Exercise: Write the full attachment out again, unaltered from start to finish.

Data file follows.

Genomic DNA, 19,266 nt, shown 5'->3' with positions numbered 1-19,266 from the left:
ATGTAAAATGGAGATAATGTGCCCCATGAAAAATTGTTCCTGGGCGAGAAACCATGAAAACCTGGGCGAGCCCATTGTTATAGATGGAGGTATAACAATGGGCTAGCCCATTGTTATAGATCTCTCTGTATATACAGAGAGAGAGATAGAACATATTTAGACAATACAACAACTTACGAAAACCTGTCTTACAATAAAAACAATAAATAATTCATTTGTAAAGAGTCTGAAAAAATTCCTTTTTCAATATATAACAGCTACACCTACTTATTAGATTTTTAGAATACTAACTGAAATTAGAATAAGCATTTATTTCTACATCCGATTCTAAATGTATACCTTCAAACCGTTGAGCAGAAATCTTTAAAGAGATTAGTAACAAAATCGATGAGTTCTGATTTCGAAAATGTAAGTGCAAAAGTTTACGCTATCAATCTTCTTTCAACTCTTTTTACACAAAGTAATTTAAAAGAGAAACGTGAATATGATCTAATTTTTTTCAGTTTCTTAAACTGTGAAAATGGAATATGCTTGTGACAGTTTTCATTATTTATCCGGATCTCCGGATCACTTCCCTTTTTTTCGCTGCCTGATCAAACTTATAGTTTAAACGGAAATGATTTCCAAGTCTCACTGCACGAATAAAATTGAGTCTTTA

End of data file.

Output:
Genomic DNA, 19,266 nt, shown 5'->3' with positions numbered 1-19,266 from the left:
ATGTAAAATGGAGATAATGTGCCCCATGAAAAATTGTTCCTGGGCGAGAAACCATGAAAACCTGGGCGAGCCCATTGTTATAGATGGAGGTATAACAATGGGCTAGCCCATTGTTATAGATCTCTCTGTATATACAGAGAGAGAGATAGAACATATTTAGACAATACAACAACTTACGAAAACCTGTCTTACAATAAAAACAATAAATAATTCATTTGTAAAGAGTCTGAAAAAATTCCTTTTTCAATATATAACAGCTACACCTACTTATTAGATTTTTAGAATACTAACTGAAATTAGAATAAGCATTTATTTCTACATCCGATTCTAAATGTATACCTTCAAACCGTTGAGCAGAAATCTTTAAAGAGATTAGTAACAAAATCGATGAGTTCTGATTTCGAAAATGTAAGTGCAAAAGTTTACGCTATCAATCTTCTTTCAACTCTTTTTACACAAAGTAATTTAAAAGAGAAACGTGAATATGATCTAATTTTTTTCAGTTTCTTAAACTGTGAAAATGGAATATGCTTGTGACAGTTTTCATTATTTATCCGGATCTCCGGATCACTTCCCTTTTTTTCGCTGCCTGATCAAACTTATAGTTTAAACGGAAATGATTTCCAAGTCTCACTGCACGAATAAAATTGAGTCTTTA